Hidden Ambitions in a Robot Hotel

By Sawami Hiramatsu : Reporter of Toyokeizai
April 02,2015
  • Mail

“The birth rate in Japan will dwindle and labor shortage will happen. There are only two solutions to tackle this situation : to bring in more immigrants or substituting people with robots. Now, we have reached the phase to start testing.”

Hideo Sawada, president of Huis Ten Bosch theme park and chairman of H.I.S., presented his plans with confidence a press conference held on 27 January. Sawada said he will launch a hotel of the next generation on park grounds in mid-July of this year.

He is talking of “Henn-na Hotel”, meaning “the hotel with a commitment for evolution” where robots will serve its guests.

Complete low-cost management

President Sawada at the press conference as he addresses his ambitions for Henn-na Hotel.

Having experienced bankruptcy in the past, Huis Ten Bosch began its recovery in 2010 under the management of major travel agency H.I.S. Their performance is steadily improving as reflected in the numbers from the September 2014 quarter where sales reached 26.2 billion yen (21.4% increase from the previous quarter) and operating income rose to 7.3 billion yen (51.9% increase). It is now the central earner out of all the theme parks managed by H.I.S., which account for 40% of their total operating sales. The hotel is also part of the Smart Hotel Project, which is where the reviver of the park Sawada is focusing his energy. The first wing of 72 rooms will open on 15 July and a second 72-room building is being planned for 2016.

President Sawada described Henn-na Hotel as “the most efficient [hotel] in the world”, with its distinct feature of low-cost management. Compared to conventional hotels of the same size, labor costs are reduced to between one third and one fourth of the average, and utility costs halved.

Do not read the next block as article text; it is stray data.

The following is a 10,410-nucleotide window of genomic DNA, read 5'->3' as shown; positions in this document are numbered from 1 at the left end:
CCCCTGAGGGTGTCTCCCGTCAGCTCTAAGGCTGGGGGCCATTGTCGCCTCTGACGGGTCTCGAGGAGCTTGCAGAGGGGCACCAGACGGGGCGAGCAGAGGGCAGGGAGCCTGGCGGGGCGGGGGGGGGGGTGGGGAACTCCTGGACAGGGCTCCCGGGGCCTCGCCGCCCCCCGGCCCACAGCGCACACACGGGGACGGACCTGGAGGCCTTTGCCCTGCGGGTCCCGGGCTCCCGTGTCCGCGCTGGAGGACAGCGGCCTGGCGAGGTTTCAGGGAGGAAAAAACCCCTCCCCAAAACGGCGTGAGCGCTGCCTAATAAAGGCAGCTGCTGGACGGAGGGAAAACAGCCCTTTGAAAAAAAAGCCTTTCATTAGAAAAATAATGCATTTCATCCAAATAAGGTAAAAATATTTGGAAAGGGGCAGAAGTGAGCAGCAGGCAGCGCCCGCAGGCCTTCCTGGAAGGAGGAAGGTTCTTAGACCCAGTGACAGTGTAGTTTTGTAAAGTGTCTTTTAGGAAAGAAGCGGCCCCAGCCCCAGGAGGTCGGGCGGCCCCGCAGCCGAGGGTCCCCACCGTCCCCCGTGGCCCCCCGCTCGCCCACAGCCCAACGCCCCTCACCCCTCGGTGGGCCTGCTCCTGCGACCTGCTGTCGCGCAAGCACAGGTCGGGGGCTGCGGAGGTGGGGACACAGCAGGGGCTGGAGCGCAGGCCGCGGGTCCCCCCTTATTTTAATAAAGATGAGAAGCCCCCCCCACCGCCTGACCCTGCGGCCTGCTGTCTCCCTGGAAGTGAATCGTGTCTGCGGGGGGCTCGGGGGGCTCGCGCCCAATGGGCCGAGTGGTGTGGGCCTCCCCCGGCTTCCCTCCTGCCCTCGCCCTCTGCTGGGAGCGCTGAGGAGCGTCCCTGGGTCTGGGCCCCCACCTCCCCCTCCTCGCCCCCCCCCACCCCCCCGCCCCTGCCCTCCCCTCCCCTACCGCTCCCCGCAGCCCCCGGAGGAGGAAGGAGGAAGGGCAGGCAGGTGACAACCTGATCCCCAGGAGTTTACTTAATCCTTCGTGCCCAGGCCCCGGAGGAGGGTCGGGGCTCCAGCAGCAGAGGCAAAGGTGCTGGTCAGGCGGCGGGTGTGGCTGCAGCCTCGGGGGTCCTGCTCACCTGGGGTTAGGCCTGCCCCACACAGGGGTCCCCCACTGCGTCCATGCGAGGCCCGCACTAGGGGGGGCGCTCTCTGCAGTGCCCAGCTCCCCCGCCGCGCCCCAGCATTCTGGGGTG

Labor costs are reduced as check-in is entrusted to robots.

The reason behind reduced labor costs is that robots provide most of the services. A robot receptionist will sit at the front desk, ready to check-in guests. “For this type of robot, we focused mainly on facial features and expressions with enough capability for human expression,” said Atsuya Yamada, president of the robotics company Kokoro.

Porter and cleaning services are some examples of the work carried out by these robots. Another notable point is the absence of keys and customers will enter their rooms via face recognition.

Less than ten human staff members will be prepared to manage robots facing work difficulties or any other problems that may arise. “Through automation and robotization, 70% of services can be handled without humans. In the future, we’d like to have more than 90% of hotel services operated by robots,” said Sawada.

The cut in utility costs resides in the design of the building. The hotel makes use of radiation panels and openings throughout the building, which ventilate rooms to create comfortable spaces without the need for air conditioners. In addition to this, the hotel can be built within a short space of time as materials can be sent from the factories and assembled with ease thanks to its container-like style.

A single room costs 7,000 yen per night, considerably lower than the mainstream prices of 40,000 yen offered by the three other directly managed hotels on the premises, and plans to further lower prices are on the horizon.

The era of low-cost hotels?

Sawada says the second hotel “will most likely be built in the Laguna Ten Bosch park, which is also developed by H.I.S. Group, in Gamagori city, Aichi prefecture”. He assured that “if prices can be lowered, we’d like to expand the hotel chain worldwide. We could open one hundred, five hundred – a thousand hotels.”

This article is originally published by Toyokeizai Online,and edited by Ignition Staff

Sawada adds, “17 years ago, I predicted that a time would come for low-cost carriers (LCC). Now, we see them at their peak. In ten years, we will see the same happen to low-cost hotels, or else we won’t be able to fulfill global demands and traveling will become more difficult as prices increase.”

There will still be a margin for inspection, such as whether the security or emergency procedures are acceptable, or if guests are treated at a satisfactory level, as groundwork for future large-scale developments. Robot technology will steadily evolve. Just as the name ‘Henn-na Hotel’ suggests, it is expected to “continuously change” with the trends and needs of the hotel guests.